Perhaps (for me) the best part of this book came next - Sellic Spell. This is Tolkien's attempt to write a folk-tale based on the "fairy-story" elements of Beowulf before the historical/legendary elements were merged to produce the story we know. This is delightful. Tolkien's other published fairy stories are very good and this is no exception. His best prose occurs when he is aiming at the folk-tale style and this is no exception.

Finally there are two versions of a verse re-telling of the first part of Beowulf (in a Tolkien-contemporary idiom), which are short but fun.

If you want an accessible translation of Beowulf and a sense of what the associated academic problems are, this is a worthwhile book. If you are an expert in Anglo-Saxon literature this might prove interesting in terms of showing what Tolkien thought in detail about the greatest Anglo-Saxon poem that remains to us. If you want to study the poem seriously this is decidedly not the place to start, though. ( )
  Arbieroo | Jul 17, 2020 |
Tolkien's retelling of this classic story is stunning! I'm impressed with both the translation as well as the commentary. This book reveals Tolkien's "day job" and how amazing scholar he was.

He has a lot of respect for the original but takes creative freedom to present it in prose. Comments reveal how much deliberation has been put into the choice of words, rhythms, and structures. Tolkien's impressive knowledge is visible in ease he has to write different versions of the story - folk tale and song. Each of them is interesting in a different way, yet still true to the original.

It is not the easiest read. This is still an old saga, with the style and language that is much different from the one that a modern reader might be familiar with. Unless you are a linguist, you will need a lot of focus and motivation to spend more time with this book. Unfortunately, Christopher Tolkien doesn't make it easier for a reader complicating things much more than it is necessary. ( )
  sperzdechly | Jul 15, 2020 |
In this volume, Christopher Tolkien edits his father’s translation of Beowulf together with a commentary composed of J.R.R. Tolkien’s lectures on the text along with Sellic Spell, “an imagined story of Beowulf in an early form” and Tolkien’s Lay of Beowulf, “a rendering of the story in the form of a ballad to be sung” (pg. xiii). Tolkien’s translation of Beowulf retells the familiar story of the hero of the Geats, who aids Hrothgar in defeating the monster Grendel, later becoming king of the Geats. Fifty years later, King Beowulf must fight a dragon, but dies of wounds even as his defeats the beast. If the story has a moral, Tolkien sums it up in lines 1283-1284: “Such shall a man’s faith be, when he thinks to win enduring fame in war: no care for his life will trouble him” (pg. 57). Though Tolkien claimed not to use allegory in his Legendarium, fans may notice similarities between the language of Beowulf and name forms Tolkien used for Rohan in The Lord of the Rings. Tolkien’s Sellic Spell closely resembles many of his other fairy-stories, both in tone and form, and will entertain fans of these stories. Christopher Tolkien includes earlier drafts of the tale along with commentary discussing the changing language. Finally, the The Lay of Beowulf will particularly delight those who enjoy Tolkien’s songs. Overall, the work will primarily appeal to Tolkien scholars or those interested in Old English. The commentary in particular will be useful for those either teaching or learning Old English. ( )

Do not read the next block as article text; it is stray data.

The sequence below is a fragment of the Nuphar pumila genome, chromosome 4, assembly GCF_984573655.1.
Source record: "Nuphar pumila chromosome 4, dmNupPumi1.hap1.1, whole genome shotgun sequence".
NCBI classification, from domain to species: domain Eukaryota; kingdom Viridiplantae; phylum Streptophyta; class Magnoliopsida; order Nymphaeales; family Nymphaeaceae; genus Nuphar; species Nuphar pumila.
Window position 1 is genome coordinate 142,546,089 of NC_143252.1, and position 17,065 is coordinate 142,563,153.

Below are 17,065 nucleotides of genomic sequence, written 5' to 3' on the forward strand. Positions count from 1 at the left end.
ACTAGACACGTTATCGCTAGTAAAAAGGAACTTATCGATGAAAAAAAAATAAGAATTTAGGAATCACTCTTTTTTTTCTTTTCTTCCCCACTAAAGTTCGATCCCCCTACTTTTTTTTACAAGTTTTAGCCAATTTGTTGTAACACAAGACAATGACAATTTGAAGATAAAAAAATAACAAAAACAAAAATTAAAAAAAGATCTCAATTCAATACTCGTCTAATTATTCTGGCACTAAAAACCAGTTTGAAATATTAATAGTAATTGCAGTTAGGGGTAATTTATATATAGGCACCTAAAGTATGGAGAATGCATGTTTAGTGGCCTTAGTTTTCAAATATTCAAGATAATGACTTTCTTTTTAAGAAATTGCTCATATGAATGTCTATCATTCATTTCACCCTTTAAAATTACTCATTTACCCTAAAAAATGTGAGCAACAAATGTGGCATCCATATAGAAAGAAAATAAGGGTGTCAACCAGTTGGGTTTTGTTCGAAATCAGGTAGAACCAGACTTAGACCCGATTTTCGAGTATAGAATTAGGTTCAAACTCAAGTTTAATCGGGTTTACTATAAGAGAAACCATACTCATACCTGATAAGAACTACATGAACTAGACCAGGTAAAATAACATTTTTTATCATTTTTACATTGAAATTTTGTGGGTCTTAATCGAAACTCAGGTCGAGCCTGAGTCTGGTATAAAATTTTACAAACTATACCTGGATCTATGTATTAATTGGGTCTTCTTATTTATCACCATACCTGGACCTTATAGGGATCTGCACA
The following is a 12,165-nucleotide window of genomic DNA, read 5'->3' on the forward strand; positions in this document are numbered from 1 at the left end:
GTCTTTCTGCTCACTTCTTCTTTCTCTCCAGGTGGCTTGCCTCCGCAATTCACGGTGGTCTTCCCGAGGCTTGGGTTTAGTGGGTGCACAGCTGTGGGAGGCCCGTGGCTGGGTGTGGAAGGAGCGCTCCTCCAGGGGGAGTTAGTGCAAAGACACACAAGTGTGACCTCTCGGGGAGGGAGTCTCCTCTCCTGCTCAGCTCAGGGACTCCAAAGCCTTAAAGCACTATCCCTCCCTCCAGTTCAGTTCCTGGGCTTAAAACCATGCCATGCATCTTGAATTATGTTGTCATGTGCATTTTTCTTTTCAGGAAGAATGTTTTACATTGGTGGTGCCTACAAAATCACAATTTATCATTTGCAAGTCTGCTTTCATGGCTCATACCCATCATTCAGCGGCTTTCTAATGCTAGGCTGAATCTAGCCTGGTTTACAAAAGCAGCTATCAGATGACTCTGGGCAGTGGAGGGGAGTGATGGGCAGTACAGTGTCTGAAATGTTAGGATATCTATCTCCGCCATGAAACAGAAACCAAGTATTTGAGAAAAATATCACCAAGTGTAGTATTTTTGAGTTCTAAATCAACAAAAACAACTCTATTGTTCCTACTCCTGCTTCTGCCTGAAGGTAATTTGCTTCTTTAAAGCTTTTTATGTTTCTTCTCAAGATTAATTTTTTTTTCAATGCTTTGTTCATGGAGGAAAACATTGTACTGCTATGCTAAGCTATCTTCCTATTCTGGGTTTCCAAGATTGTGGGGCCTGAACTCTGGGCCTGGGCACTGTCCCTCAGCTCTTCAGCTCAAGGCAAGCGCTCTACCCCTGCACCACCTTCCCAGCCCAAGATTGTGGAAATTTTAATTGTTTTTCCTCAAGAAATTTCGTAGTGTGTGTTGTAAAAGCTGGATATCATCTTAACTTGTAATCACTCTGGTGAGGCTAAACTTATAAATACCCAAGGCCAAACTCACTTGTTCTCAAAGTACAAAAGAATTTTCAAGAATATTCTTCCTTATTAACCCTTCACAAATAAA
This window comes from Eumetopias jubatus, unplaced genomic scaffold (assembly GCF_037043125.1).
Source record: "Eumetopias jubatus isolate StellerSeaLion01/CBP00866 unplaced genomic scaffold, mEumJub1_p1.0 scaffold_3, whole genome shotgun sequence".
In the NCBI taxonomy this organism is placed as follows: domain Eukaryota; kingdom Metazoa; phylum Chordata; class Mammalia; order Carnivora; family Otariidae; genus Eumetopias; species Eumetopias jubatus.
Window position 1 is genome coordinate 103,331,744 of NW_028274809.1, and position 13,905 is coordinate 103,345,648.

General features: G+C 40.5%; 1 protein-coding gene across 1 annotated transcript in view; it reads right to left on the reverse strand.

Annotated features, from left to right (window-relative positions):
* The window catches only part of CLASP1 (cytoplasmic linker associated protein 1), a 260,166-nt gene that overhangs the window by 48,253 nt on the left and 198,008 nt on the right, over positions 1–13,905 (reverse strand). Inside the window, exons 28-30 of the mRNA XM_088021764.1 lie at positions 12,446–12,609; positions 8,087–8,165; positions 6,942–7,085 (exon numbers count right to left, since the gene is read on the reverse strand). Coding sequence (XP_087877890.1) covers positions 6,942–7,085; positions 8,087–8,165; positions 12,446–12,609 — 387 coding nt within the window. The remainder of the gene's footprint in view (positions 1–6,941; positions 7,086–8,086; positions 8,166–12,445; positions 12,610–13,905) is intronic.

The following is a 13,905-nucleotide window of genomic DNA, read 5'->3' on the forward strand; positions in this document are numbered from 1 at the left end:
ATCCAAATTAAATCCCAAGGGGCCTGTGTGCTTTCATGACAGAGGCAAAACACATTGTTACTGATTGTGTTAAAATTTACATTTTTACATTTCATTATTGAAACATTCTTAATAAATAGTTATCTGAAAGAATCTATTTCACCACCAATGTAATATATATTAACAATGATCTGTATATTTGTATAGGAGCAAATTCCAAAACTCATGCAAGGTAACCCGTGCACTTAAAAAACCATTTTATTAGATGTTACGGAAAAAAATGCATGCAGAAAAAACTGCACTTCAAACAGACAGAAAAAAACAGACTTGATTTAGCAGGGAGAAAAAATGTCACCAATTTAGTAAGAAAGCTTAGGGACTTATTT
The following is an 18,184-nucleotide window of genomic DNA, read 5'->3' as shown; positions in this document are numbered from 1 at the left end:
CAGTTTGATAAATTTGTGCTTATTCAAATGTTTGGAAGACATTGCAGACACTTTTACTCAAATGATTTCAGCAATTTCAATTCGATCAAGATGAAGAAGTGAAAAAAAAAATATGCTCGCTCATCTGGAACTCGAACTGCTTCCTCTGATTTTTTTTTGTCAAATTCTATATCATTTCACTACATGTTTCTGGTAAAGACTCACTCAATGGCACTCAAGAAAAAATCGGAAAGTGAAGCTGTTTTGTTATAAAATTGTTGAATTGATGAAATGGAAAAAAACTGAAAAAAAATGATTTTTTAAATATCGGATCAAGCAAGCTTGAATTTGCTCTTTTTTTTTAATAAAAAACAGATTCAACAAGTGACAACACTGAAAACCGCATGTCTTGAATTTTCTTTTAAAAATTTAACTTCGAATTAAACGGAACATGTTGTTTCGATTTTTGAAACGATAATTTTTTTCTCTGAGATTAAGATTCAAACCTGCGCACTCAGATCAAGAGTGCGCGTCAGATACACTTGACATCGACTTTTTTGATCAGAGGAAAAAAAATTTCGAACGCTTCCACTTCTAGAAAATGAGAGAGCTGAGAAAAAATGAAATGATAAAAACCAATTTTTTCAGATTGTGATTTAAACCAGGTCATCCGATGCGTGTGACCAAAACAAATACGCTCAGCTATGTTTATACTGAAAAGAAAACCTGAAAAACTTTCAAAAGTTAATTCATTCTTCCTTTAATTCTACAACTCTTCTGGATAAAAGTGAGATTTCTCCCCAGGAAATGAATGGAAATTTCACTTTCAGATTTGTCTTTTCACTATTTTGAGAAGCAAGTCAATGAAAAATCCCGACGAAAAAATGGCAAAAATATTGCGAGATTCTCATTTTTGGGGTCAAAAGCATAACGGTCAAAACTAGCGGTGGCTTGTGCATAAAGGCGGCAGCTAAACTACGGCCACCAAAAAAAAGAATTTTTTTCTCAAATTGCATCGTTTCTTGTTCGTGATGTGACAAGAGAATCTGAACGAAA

1 vota DarthDeverell | Nov 14, 2019 |
Difficult to read even with translations. an excellent and highly important read for English/Literature class, but definitely recommended for Twelfth grade. This is thought to be one of the most important works in Old English Literature, and is the oldest surviving long poem. ( )
  alexishartline | Feb 5, 2017 |
Es mostren 1-5 de 11 (següent | mostra-les totes)
Tolkien, though he wrote poetry, did not consider himself primarily a poet, and his “Beowulf” is a prose translation. In the words of Christopher Tolkien, his father “determined to make a translation as close as he could to the exact meaning in detail of the Old English poem, far closer than could ever be attained by translation into ‘alliterative verse,’ but with some suggestion of the rhythm of the original.” In fact, the alliteration is there throughout. Consequently, you can tap out the rhythm, with your foot, line by line.
afegit per eereed | editaThe New Yorker, Joan Acocella (Jun 2, 2014)